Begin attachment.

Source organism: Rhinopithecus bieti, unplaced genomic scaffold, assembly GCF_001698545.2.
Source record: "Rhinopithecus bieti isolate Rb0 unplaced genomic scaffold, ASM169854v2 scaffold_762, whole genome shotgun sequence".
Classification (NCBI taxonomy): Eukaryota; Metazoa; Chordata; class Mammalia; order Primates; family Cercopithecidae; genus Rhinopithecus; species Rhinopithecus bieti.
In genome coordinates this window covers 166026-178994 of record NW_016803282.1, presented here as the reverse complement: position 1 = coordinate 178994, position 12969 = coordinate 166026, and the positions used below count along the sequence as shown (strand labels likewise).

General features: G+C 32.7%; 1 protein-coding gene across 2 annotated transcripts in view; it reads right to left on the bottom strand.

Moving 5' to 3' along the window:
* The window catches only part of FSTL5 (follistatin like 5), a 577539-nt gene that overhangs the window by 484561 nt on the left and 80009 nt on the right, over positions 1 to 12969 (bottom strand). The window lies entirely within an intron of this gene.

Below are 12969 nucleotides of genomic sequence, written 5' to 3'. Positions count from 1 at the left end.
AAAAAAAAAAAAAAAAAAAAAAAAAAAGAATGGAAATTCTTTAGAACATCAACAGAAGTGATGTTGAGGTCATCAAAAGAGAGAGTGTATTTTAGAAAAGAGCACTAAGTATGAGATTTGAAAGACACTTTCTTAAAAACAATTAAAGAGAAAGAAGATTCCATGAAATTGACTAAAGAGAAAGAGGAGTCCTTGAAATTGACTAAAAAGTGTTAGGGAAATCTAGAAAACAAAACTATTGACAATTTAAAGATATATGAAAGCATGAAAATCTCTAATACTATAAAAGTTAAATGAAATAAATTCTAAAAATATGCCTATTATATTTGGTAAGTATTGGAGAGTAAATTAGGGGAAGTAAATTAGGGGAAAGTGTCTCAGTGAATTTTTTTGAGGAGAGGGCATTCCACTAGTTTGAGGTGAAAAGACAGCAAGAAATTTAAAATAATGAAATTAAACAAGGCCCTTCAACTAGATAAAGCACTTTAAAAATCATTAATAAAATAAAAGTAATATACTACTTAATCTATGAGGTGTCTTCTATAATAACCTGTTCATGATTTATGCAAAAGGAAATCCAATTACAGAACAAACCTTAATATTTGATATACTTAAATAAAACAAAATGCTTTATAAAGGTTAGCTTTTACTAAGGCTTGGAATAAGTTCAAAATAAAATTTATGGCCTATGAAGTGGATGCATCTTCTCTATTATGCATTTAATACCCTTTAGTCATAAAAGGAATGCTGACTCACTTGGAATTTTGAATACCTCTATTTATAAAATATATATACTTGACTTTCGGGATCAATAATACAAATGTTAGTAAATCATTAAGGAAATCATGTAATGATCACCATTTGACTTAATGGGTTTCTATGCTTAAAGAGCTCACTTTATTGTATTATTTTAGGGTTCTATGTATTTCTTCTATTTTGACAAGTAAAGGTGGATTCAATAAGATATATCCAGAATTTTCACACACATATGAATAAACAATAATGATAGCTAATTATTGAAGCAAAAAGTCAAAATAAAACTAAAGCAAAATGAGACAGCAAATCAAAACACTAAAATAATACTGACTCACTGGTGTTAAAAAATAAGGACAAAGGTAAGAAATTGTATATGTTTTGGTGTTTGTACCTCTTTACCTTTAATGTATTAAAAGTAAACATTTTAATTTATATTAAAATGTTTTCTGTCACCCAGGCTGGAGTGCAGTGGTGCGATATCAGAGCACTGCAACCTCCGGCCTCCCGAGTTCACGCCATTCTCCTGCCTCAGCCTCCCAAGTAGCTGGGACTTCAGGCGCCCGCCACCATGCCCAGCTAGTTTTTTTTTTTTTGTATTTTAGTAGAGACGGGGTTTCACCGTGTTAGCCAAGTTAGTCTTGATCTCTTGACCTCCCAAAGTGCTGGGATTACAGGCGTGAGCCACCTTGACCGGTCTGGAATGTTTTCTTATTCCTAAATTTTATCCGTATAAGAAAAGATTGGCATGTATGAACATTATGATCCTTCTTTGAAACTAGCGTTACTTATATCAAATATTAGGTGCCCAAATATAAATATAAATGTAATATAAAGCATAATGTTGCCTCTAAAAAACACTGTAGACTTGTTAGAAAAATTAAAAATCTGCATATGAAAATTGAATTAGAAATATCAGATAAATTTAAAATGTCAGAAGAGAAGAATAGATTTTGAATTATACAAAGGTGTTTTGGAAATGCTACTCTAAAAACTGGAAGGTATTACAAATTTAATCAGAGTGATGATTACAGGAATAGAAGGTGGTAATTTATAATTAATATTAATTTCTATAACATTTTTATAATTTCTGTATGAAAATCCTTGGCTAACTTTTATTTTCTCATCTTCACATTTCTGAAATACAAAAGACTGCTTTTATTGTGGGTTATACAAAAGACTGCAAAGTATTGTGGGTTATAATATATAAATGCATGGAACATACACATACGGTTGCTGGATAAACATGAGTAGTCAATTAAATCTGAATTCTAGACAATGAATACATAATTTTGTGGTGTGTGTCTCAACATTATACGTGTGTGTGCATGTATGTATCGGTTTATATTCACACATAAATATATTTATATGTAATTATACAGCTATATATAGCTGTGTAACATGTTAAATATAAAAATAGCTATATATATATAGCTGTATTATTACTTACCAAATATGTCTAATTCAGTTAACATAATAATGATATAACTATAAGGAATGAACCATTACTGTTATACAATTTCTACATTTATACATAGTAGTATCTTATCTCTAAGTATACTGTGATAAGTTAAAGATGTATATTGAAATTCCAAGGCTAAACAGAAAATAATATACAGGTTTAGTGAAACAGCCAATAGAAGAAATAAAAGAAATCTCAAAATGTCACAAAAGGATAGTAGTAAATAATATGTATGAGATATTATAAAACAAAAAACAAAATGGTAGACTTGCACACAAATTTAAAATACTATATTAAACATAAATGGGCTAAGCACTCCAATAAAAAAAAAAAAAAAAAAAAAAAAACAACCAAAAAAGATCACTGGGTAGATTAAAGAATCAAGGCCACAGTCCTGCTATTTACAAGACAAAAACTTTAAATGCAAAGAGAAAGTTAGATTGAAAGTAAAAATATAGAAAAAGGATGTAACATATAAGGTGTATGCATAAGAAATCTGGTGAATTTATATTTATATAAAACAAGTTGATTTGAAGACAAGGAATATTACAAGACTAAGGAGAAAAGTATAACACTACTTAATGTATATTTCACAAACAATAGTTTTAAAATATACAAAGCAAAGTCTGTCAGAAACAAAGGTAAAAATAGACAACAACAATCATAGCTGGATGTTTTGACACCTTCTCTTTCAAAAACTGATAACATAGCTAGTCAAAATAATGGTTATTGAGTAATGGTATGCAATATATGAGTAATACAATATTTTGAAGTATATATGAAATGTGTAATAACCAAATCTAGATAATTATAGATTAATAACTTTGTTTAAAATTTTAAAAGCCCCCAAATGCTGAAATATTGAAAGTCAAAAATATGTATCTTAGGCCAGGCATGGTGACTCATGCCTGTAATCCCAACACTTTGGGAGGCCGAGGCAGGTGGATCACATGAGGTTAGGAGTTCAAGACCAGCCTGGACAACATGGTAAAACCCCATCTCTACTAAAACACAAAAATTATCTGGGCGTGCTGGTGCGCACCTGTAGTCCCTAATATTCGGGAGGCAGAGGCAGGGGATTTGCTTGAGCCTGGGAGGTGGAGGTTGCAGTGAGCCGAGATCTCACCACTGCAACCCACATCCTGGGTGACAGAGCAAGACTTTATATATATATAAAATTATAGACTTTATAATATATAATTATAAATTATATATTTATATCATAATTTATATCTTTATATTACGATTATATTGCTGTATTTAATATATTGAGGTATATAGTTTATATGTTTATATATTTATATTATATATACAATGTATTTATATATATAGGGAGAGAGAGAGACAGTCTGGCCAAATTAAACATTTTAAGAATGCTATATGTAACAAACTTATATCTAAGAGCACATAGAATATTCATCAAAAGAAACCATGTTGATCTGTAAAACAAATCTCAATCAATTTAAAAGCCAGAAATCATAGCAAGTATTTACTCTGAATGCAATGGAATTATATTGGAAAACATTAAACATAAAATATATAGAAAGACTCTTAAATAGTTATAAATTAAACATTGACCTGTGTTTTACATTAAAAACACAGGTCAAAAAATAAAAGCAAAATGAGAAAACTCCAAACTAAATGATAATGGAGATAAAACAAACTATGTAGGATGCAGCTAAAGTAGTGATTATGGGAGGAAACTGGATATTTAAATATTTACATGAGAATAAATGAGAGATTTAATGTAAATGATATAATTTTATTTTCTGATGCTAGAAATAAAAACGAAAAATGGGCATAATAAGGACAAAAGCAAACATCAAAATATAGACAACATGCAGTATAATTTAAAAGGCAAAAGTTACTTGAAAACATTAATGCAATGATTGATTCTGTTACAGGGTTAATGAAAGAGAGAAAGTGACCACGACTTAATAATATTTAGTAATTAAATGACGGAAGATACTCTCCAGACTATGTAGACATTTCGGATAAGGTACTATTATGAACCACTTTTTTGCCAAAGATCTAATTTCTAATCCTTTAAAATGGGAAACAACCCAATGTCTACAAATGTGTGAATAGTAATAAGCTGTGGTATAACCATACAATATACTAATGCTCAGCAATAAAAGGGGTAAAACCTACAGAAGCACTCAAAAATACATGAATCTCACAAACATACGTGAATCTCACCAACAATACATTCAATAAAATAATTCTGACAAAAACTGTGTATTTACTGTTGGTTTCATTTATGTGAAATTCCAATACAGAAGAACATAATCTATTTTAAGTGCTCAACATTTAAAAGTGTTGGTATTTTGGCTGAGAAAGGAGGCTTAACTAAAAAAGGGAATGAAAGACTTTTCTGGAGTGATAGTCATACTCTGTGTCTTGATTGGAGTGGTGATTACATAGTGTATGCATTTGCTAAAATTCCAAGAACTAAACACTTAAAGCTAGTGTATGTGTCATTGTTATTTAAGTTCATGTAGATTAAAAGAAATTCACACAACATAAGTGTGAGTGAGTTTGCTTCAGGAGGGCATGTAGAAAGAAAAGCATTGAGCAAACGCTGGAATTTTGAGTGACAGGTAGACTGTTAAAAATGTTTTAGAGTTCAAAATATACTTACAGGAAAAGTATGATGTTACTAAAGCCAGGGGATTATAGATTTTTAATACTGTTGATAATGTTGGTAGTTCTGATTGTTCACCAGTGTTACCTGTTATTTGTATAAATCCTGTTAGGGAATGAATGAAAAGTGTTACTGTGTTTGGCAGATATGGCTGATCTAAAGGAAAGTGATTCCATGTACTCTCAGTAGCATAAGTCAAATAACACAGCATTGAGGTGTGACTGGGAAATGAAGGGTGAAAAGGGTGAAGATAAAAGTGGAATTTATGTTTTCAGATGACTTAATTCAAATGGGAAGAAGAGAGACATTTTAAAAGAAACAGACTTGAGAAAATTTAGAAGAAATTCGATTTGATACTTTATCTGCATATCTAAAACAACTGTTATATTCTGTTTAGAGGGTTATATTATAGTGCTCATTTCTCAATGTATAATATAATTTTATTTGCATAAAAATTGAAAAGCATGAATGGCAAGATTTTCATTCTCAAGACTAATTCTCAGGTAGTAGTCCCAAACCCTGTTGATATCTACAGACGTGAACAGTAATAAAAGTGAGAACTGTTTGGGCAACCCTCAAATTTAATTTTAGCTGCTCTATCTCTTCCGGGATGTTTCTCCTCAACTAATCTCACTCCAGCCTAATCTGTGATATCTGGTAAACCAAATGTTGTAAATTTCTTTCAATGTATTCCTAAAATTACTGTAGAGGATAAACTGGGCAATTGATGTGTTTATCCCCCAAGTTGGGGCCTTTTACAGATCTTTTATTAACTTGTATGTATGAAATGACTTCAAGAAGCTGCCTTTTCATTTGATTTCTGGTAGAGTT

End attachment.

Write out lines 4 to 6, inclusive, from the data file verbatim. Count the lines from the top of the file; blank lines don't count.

In genome coordinates this window covers 166026-178994 of record NW_016803282.1, presented here as the reverse complement: position 1 = coordinate 178994, position 12969 = coordinate 166026, and the positions used below count along the sequence as shown (strand labels likewise).

General features: G+C 32.7%; 1 protein-coding gene across 2 annotated transcripts in view; it reads right to left on the bottom strand.

Moving 5' to 3' along the window: